Meanwhile, Harry, the giant, bald, black Cheshire Cat, was holding out his massive bear paw and smiling down at me broadly enough to leave no doubt that he was, even still at the age of 72, the proud owner of a complete set of pearly white originals. His teeth also matched his white jacket, white shirt, white slacks and white bow tie. In fact, the only color on Harry this evening besides his skin was a red hanky sticking artistically out of his left breast pocket serving as a backdrop for the white rose pinned to his jacket in front of it. I suddenly felt severely underdressed in my red and blue plaid lumberjack shirt, blue jeans and black motorcycle gloves with a red stripe down the side. At least I’d worn the only pair of jeans I had that didn’t have a hole in the left knee due to using said knee to drive when I had been a courier.

"Welcome! Welcome, Mr. John!" Harry said, as I took his hand and allowed him to vigorously pump it up and down a few times. He didn’t ask about the gloves. "Let me take that for you," he said, releasing my hand and reaching towards the container of cookies which I readily conceded. "Chancey, take these on over to Katharine and have her put ‘em on a platter fer us, if ya would, please. Have her make ‘em pertty," he added with a wink to me as he handed the Tupperware over to Chancey Doorman.

Chancey disappeared through an open doorway to our right in search of Katharine while Harry and I took the left option out of the castle’s entry room towards the sound of the live piano music overlaying a wordless buzz easily distinguishable as numerous people chatting with drinks in their hands.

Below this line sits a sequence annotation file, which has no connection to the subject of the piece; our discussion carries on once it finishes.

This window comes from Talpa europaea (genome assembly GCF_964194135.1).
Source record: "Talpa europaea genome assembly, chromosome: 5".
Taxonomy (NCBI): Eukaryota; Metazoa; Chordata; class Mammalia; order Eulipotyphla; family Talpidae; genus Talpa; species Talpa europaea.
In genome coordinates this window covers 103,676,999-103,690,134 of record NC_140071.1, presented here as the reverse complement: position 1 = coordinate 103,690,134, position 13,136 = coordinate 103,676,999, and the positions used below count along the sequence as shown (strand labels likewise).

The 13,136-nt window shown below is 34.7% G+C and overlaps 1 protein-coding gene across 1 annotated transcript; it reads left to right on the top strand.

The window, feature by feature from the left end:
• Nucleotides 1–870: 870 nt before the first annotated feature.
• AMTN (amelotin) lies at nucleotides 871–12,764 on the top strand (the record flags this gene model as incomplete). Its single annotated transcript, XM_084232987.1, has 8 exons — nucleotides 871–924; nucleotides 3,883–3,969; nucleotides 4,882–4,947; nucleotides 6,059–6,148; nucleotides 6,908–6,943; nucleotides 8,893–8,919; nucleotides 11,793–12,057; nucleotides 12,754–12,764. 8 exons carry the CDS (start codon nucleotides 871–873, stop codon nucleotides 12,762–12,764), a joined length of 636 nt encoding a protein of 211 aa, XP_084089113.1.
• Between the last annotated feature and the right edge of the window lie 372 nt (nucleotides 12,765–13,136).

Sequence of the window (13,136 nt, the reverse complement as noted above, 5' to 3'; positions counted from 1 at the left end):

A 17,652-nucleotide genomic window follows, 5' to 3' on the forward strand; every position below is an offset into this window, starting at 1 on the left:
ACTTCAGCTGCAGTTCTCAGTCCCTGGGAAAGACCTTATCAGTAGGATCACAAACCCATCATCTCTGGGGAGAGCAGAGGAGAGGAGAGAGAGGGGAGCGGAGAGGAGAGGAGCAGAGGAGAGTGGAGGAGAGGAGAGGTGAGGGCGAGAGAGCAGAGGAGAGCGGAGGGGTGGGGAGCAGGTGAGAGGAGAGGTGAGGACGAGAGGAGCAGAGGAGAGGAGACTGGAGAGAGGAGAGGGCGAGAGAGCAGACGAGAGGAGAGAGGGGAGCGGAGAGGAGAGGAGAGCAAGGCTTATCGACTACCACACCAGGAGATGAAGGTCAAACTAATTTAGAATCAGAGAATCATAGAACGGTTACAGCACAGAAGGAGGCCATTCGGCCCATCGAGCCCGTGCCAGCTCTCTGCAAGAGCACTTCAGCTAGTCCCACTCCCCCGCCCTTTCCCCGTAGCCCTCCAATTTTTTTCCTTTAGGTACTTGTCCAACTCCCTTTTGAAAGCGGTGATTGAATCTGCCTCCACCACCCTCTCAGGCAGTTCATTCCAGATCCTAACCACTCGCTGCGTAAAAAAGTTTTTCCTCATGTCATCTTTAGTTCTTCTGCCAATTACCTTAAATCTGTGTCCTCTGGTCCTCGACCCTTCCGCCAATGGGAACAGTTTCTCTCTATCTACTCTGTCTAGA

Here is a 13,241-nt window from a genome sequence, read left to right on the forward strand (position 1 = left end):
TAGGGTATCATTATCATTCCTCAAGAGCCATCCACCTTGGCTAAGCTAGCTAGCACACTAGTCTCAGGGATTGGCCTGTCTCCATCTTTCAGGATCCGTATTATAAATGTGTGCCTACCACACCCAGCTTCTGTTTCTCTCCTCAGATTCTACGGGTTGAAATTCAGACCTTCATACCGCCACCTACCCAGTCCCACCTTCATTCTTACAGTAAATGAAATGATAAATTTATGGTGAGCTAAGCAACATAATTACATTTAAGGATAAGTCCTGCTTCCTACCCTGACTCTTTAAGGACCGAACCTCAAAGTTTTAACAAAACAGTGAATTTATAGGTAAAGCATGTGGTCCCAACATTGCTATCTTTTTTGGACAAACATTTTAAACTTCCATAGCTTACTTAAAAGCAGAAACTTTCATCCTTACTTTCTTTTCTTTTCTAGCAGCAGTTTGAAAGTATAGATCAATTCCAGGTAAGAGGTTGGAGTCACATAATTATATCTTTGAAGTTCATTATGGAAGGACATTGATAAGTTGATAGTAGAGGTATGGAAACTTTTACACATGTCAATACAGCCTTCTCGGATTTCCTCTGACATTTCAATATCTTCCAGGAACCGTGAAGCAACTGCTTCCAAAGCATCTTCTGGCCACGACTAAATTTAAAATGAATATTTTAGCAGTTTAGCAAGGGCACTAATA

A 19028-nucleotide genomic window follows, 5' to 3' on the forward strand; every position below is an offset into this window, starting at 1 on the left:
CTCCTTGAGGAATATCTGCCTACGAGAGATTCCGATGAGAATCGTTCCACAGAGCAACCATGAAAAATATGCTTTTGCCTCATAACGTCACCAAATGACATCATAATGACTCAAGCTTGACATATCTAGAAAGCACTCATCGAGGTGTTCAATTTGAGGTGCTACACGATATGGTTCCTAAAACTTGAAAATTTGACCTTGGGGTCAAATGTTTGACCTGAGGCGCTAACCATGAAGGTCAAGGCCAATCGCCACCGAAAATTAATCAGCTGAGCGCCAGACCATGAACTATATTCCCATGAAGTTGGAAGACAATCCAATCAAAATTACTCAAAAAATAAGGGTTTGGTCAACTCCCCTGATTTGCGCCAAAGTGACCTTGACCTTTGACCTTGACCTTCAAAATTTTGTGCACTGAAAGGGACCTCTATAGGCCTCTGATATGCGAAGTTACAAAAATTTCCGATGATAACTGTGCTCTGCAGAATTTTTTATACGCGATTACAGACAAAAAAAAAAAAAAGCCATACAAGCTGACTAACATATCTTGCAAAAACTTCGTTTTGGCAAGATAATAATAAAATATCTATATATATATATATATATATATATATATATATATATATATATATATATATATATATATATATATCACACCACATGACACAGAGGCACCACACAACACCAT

"I was to answer the door fer ya," Harry was saying, "but Chancey says, ‘Oh goodie. Then I can come do your job for you tomorrow.’ But I’m r’tired so I let ‘em do it. So ya ready to meet the gang?"

"Why am I here?" I blatantly asked. I’m not sure I intended to state that out loud, but there it was. Harry just laughed in response as if I had just told him the funniest joke he had ever heard in his life.

Before I had a chance to repeat the question or rephrase it, the noise level doubled and we were standing in a brightly lit, large ballroom. A few chairs were spread out along the walls, none in use. Mr. Piano Player was sitting behind a black Grand Piano in the same black castle-issued suit that Mr. Valet and Mr. Doorman wore, playing happy and bouncy tunes without the aid of a tip jar on the piano’s edge. The room itself was large enough to only appear about two thirds full, even with the piano player and his instrument, four servants walking around with trays of snack foods or drinks and wearing the female version of the castle-issue uniform, black dress cut at the knees, white lace apron and bib, no imagination at all in either version, and as predicted, the twenty or so guests.